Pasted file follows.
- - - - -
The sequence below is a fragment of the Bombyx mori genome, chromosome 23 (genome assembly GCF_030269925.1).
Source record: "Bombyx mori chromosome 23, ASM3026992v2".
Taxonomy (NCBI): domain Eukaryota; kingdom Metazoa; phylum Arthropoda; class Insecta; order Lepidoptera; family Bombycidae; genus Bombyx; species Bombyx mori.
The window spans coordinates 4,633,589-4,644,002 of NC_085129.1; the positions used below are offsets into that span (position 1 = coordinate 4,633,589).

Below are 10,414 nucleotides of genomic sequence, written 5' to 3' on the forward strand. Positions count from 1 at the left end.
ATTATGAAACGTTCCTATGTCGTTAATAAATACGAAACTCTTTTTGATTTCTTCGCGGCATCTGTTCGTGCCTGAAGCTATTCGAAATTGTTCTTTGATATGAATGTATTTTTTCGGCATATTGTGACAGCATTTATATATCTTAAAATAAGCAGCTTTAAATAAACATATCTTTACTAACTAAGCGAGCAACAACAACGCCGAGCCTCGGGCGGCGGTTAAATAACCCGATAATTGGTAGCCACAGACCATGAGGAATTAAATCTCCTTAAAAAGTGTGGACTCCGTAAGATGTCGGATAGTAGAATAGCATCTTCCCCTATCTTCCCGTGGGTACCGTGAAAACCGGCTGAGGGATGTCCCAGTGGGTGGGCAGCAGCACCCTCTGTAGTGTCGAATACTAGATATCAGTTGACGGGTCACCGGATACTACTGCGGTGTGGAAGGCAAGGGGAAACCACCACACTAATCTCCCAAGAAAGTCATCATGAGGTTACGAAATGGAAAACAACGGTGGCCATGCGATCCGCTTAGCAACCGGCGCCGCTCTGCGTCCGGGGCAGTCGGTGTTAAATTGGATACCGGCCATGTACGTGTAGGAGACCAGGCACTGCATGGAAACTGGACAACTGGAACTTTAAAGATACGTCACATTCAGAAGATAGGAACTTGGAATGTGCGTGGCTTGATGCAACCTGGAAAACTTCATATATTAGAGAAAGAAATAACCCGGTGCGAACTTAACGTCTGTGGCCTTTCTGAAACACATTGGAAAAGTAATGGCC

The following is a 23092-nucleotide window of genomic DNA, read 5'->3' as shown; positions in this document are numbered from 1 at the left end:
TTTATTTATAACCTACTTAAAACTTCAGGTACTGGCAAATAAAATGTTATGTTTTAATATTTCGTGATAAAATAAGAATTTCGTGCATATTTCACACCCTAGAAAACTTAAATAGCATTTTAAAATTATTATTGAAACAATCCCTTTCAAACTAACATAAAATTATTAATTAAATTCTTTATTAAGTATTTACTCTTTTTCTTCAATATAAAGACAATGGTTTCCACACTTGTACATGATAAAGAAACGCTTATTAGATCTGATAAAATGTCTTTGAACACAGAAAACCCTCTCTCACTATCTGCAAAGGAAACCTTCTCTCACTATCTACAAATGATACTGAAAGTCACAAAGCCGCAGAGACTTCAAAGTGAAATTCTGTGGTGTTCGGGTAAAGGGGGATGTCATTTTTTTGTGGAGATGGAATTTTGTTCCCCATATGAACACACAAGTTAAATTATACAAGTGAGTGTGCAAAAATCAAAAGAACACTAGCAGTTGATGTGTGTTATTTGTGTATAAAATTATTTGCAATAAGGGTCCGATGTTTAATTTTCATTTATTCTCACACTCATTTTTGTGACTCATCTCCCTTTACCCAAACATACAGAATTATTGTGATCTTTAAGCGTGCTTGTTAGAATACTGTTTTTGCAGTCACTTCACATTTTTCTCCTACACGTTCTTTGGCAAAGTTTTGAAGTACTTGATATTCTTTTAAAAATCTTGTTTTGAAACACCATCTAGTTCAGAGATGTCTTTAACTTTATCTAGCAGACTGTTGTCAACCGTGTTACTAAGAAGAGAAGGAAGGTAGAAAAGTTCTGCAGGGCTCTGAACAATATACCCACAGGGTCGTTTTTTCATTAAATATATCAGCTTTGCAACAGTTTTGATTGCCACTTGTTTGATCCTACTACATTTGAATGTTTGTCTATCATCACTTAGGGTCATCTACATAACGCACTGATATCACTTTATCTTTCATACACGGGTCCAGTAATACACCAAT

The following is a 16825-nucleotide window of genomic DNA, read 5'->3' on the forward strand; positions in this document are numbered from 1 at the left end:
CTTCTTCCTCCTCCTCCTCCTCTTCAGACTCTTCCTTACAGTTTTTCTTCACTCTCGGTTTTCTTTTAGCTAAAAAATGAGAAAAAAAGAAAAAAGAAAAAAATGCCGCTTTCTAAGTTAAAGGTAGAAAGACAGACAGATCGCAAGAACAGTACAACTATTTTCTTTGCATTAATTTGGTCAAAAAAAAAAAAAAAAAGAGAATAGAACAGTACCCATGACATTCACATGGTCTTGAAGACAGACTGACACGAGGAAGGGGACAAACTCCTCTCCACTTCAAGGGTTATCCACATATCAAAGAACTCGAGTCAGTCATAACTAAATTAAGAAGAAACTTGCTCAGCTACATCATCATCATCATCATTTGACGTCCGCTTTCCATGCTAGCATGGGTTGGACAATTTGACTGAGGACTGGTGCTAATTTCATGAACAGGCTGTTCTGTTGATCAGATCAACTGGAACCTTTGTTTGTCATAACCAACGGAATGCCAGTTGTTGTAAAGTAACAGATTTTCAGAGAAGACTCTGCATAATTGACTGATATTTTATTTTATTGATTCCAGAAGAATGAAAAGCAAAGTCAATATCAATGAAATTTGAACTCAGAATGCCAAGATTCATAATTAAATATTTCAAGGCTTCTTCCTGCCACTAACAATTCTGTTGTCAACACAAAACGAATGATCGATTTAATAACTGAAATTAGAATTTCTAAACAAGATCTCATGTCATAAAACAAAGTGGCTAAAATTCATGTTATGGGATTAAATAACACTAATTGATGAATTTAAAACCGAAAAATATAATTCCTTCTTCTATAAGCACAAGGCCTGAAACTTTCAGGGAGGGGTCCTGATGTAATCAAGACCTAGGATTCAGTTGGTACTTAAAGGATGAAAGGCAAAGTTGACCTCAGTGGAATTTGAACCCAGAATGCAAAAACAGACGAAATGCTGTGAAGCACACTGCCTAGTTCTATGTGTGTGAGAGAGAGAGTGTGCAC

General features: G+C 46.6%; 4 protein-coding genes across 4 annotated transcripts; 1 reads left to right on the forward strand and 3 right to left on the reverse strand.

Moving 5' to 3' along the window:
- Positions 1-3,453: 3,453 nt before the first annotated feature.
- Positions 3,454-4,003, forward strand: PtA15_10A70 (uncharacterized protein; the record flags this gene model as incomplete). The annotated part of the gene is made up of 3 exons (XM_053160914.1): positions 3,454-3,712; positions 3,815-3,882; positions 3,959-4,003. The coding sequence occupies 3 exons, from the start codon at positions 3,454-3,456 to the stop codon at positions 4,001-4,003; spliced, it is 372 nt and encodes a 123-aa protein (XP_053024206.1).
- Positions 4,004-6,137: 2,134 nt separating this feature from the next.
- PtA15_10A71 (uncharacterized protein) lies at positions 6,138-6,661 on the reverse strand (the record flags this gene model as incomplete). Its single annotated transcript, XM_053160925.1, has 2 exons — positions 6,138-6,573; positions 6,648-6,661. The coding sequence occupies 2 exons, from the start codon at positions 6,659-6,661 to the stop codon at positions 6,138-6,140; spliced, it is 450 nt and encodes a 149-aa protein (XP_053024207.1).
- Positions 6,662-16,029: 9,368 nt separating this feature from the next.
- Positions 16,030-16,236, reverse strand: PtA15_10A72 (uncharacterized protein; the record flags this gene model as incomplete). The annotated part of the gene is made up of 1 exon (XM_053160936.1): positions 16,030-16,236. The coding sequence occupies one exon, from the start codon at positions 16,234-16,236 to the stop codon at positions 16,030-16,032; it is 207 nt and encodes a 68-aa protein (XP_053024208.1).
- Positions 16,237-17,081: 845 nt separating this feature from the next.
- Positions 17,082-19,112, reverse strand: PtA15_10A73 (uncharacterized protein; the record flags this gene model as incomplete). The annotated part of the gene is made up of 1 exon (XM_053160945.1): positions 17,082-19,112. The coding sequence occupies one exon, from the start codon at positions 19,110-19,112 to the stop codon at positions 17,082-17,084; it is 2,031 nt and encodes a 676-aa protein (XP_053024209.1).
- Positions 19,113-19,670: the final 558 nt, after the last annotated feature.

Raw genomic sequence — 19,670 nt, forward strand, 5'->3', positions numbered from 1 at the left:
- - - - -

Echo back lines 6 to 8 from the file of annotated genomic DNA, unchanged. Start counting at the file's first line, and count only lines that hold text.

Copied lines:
ATTATGAAACGTTCCTATGTCGTTAATAAATACGAAACTCTTTTTGATTTCTTCGCGGCATCTGTTCGTGCCTGAAGCTATTCGAAATTGTTCTTTGATATGAATGTATTTTTTCGGCATATTGTGACAGCATTTATATATCTTAAAATAAGCAGCTTTAAATAAACATATCTTTACTAACTAAGCGAGCAACAACAACGCCGAGCCTCGGGCGGCGGTTAAATAACCCGATAATTGGTAGCCACAGACCATGAGGAATTAAATCTCCTTAAAAAGTGTGGACTCCGTAAGATGTCGGATAGTAGAATAGCATCTTCCCCTATCTTCCCGTGGGTACCGTGAAAACCGGCTGAGGGATGTCCCAGTGGGTGGGCAGCAGCACCCTCTGTAGTGTCGAATACTAGATATCAGTTGACGGGTCACCGGATACTACTGCGGTGTGGAAGGCAAGGGGAAACCACCACACTAATCTCCCAAGAAAGTCATCATGAGGTTACGAAATGGAAAACAACGGTGGCCATGCGATCCGCTTAGCAACCGGCGCCGCTCTGCGTCCGGGGCAGTCGGTGTTAAATTGGATACCGGCCATGTACGTGTAGGAGACCAGGCACTGCATGGAAACTGGACAACTGGAACTTTAAAGATACGTCACATTCAGAAGATAGGAACTTGGAATGTGCGTGGCTTGATGCAACCTGGAAAACTTCATATATTAGAGAAAGAAATAACCCGGTGCGAACTTAACGTCTGTGGCCTTTCTGAAACACATTGGAAAAGTAATGGCC

The following is a 23092-nucleotide window of genomic DNA, read 5'->3' as shown; positions in this document are numbered from 1 at the left end:
TTTATTTATAACCTACTTAAAACTTCAGGTACTGGCAAATAAAATGTTATGTTTTAATATTTCGTGATAAAATAAGAATTTCGTGCATATTTCACACCCTAGAAAACTTAAATAGCATTTTAAAATTATTATTGAAACAATCCCTTTCAAACTAACATAAAATTATTAATTAAATTCTTTATTAAGTATTTACTCTTTTTCTTCAATATAAAGACAATGGTTTCCACACTTGTACATGATAAAGAAACGCTTATTAGATCTGATAAAATGTCTTTGAACACAGAAAACCCTCTCTCACTATCTGCAAAGGAAACCTTCTCTCACTATCTACAAATGATACTGAAAGTCACAAAGCCGCAGAGACTTCAAAGTGAAATTCTGTGGTGTTCGGGTAAAGGGGGATGTCATTTTTTTGTGGAGATGGAATTTTGTTCCCCATATGAACACACAAGTTAAATTATACAAGTGAGTGTGCAAAAATCAAAAGAACACTAGCAGTTGATGTGTGTTATTTGTGTATAAAATTATTTGCAATAAGGGTCCGATGTTTAATTTTCATTTATTCTCACACTCATTTTTGTGACTCATCTCCCTTTACCCAAACATACAGAATTATTGTGATCTTTAAGCGTGCTTGTTAGAATACTGTTTTTGCAGTCACTTCACATTTTTCTCCTACACGTTCTTTGGCAAAGTTTTGAAGTACTTGATATTCTTTTAAAAATCTTGTTTTGAAACACCATCTAGTTCAGAGATGTCTTTAACTTTATCTAGCAGACTGTTGTCAACCGTGTTACTAAGAAGAGAAGGAAGGTAGAAAAGTTCTGCAGGGCTCTGAACAATATACCCACAGGGTCGTTTTTTCATTAAATATATCAGCTTTGCAACAGTTTTGATTGCCACTTGTTTGATCCTACTACATTTGAATGTTTGTCTATCATCACTTAGGGTCATCTACATAACGCACTGATATCACTTTATCTTTCATACACGGGTCCAGTAATACACCAAT